It was sweltering by the time we got to Niagara Falls. Leaving everything but our cameras and money in the car we headed off to look at the Falls. It was lovely being splashed by the cool spray of the falls. And, my oh my, are they big ... very impressive .... what a lot of water ... hmm .... very white with ice bergs plunging over the top .... big and , um, very wet, indeed. After about half an hour I reached saturation point - if you’ll forgive the pun. The sort of waterfalls I am used to are smaller and pretty. You can climb up or around them and in some cases sit under them and get your shoulders massaged. There was no real way to interact with Niagara Falls, to make it real. After a few minutes of listening to the roar of the water and watching it fall and looking at the area of ice where the current from the two sets of falls met, it was like watching a documentary - but a rather boring one which had got stuck on Niagara Falls and forgotten to move on to other things. I hasten to add that this is my view and not that of my companion. Tommy was fixated. We had a good window seat in the restaurant for lunch, and then Tommy went back to the falls whilst I went down the tunnels. Then, when I finally dragged him off to do something else, we went up the nearest viewing tower which gave us a lovely view of the Falls (which were very big... and wet... and white...)

The next day I breakfast and waited for Tommy to rise from the dead, as we had agreed to go to the science museum together today to see, amongst other things, the Special Effects film in the I-Max cinema. Around 12:30 I faced the return of the living dead. However, the living dead did not want to go to the museum. Instead the living dead wished to go to the bar where he worked and organise replacing his holiday with work as he had now decided not to go to the UK for Nyree’s wedding. We set off together which meant Tommy could show me how to get the extra ticket that enabled me to transfer from tube train to bus, and parted company on the underground (suitable for the living dead, I guess).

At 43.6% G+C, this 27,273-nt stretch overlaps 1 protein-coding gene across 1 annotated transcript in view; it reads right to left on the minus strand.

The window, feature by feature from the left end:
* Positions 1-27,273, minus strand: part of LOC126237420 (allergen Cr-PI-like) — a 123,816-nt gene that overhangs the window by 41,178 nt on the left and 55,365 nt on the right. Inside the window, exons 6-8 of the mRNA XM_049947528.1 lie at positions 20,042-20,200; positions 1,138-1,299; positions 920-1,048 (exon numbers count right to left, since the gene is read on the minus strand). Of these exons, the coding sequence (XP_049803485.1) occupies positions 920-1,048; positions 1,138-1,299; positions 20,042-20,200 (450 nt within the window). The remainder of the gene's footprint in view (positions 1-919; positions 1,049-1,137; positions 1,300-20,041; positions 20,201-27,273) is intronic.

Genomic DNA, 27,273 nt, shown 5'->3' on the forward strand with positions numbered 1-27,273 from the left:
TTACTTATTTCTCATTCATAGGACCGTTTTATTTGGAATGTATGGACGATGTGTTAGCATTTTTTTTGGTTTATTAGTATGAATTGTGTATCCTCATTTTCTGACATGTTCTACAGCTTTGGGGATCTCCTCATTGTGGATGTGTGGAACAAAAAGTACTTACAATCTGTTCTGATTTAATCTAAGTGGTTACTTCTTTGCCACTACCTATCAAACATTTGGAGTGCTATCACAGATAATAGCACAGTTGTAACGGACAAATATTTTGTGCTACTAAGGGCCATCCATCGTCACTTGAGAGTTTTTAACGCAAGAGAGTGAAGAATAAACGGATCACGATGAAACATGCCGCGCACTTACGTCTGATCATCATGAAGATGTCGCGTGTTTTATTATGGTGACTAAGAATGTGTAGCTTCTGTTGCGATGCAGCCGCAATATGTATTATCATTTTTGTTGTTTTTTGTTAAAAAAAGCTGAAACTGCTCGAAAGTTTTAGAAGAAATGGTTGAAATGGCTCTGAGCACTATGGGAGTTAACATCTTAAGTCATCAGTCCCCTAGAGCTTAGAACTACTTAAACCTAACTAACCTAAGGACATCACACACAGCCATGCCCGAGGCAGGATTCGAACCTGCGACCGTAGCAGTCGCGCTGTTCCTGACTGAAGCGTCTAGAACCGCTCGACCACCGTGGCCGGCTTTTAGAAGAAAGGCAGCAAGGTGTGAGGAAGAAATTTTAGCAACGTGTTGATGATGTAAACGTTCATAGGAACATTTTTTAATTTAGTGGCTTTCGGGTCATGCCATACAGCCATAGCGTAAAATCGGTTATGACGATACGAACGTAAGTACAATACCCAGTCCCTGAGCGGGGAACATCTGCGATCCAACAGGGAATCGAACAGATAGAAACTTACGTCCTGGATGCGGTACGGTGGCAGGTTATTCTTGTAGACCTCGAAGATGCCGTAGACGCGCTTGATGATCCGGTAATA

Guide books are funny things. They tell you how to get to places but they don’t mention how long it will take. The book said you would need at least four hours to get round the museum, which closes at 17:00. It never bothered to mention that it would be 14:30 when I arrived. The film was showing at 15:30 and 16:30, so I opted for the latter to give me a little time to look around the museum, and ended up in my favourite place; human biology.

The great thing about this museum is that it is really aimed at children. There were so many buttons to press and reflex action tests and the putting of square pegs into round holes - I loved it. There were real bits of bodies, all injected and expanded with coloured plastic both to preserve them and to show how they worked. Brilliant! My favourite has to be the full sized photo of a girl whose face was openable. When you opened her face, she sneezed on you - utterly gross - to have done this at 8 years old with a parent in tow! In comparison, the film at the I-Max was a bit of an anticlimax, but quite enjoyable - I guess. I really felt it needed more of the films and/or more in-depth how they did the special effects and less of boring people talking - but this could just be the re-awakened 8 year old talking.

The next day was my last full day in Toronto. I went to see the rest of the science museum, which was fun. On the way I stopped off to buy a present for Tommy and Mike to say thank you for having me. I had been going to buy Tommy a bottle of whisky or something alcoholic, but had been unable to find a liquor store. Instead, I made do with a metal candle holder that looked like a waiter for Tommy, and a couple of glass candles holders for Mike and appropriate candles to go with each. I find it very hard to buy presents for people I do not know well, so I bought them things that I liked instead. Sorry, guys.

We had a great last evening and got home late again. Tommy set his watch alarm for me as I had forgotten to bring an alarm clock, and went to bed saying "Wake me before you go". I got up real early and stuffed everything into my rucksack with great difficulty (- great difficulty kicked and screamed and struggled, but I got him in eventually). I opened Tommy’s bedroom door and crept over to the bed. Stroking his cheek gently caused a deeper snuggling into the duvet, so I whispered goodbye and left his present by the bed. I put Mike’s outside his door and staggered out of the house to make my epic journey to the airport.